I know I had all day to write something, but there was a crisis and then I had to make dinner and clean and vacuum, though I never did get around to vacuuming, and suddenly I realized it was past ten and I hadn’t blogged.

So, I am going to do a little fiction editing and then go read. I’m reading Ahsoka right now and it is so good. Seriously, if you’re a Star Wars fan and you haven’t read it, it’s definitely worth a read.

Books, Books, And More Books

I went to the library today to check out a couple of books.

Four Timothy Zahn books at once. That’s how big of a fan I am.

Instead, I walked out with five science fiction books, four of them by Timothy Zahn. I also have a couple of ebooks checked out (we have Overdrive at our library system).

Obviously, you can never have too many books, but now that I look at that stack, I wonder if I’ve bitten off more than I can chew, considering I’m editing a manuscript and have knitting projects I want to work on as well! 😉

‘Thrawn: Alliances’ Excerpt is Posted Online!

So, if you’ve been reading my blog regularly or following me on Twitter, you’ll know I’m really, really, really excited about the impending release for a certain science fiction book that’s coming out this July called Thrawn: Alliances. It’s the sequel to Thrawn, which came out in April of 2017. Thrawn is an excellent book—if you like science fiction and haven’t read it, you definitely should read it.

I’m pretty sure that Thrawn: Alliances will be just as awesome. I’m not crazy about the title, but that certainly isn’t going to stop me from reading the book and enjoying it. And how am I so certain I’ll like it? Simple. On March 23, StarWars.com posted an excerpt from the novel and it is going to be amazing. I can’t wait!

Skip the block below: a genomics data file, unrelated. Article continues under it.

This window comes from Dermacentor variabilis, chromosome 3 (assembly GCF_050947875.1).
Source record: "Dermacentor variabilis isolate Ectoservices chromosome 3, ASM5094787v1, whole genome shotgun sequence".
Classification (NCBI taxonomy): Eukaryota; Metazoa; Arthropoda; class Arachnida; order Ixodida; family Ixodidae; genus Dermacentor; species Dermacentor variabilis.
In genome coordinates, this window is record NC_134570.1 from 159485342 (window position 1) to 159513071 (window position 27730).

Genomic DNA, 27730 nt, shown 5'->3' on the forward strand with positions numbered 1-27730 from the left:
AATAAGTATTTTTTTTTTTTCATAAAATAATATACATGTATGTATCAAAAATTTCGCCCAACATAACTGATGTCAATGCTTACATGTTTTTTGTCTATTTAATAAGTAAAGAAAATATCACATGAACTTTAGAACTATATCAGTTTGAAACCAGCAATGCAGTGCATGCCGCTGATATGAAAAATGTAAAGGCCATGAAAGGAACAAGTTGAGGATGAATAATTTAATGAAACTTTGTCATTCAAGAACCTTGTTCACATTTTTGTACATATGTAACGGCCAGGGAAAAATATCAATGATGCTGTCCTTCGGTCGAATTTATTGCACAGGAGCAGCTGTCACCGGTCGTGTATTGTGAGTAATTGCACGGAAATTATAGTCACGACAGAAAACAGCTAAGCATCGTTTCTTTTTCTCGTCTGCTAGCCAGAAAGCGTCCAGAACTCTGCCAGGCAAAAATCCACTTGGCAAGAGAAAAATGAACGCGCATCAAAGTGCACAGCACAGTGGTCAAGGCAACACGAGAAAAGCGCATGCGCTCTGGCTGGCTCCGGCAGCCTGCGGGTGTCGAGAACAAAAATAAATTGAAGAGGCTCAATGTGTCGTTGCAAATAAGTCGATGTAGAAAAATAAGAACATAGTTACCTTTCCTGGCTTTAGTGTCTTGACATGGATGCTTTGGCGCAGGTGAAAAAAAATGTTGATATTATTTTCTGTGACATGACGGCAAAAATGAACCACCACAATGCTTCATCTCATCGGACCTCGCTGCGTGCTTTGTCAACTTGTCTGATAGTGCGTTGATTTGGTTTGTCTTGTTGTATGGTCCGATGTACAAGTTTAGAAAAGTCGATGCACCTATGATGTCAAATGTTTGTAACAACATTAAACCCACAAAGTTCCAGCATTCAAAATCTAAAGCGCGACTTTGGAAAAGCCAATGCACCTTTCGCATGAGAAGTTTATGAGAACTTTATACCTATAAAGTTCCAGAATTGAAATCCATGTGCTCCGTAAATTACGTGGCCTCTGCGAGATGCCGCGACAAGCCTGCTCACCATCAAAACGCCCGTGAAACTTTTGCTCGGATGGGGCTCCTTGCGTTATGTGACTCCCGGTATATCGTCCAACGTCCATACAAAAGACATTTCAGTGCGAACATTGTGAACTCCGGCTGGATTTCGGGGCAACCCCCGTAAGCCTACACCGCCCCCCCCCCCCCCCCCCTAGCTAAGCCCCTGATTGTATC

If you’re as excited about the book as I am and haven’t read the excerpt, go read it! I don’t really think there are any big spoilers in it, assuming you know the basic premise of the book.

Now if only a publicist at Del Rey would see this post and decide to send me an advance copy… hint hint. 🙂

Admitting Defeat

There are no defeats—only temporary obstacles.
–Admiral Alexander Kolchak

Almost a year ago now (I’m embarrassed to even type that), I started reading Mikhail Bulgakov’s novel The White Guard in Russian. As I write this right now, I still haven’t finished The White Guard. I haven’t even made it halfway. In fact, I’ve decided to give up on it for now.

I feel bad giving up on it because I like Bulgakov. His magnum opus, The Master and Margarita, is amazing. We read that during second semester of my advanced Russian class. It’s fabulous and fantastic and I can’t say enough in praise of it.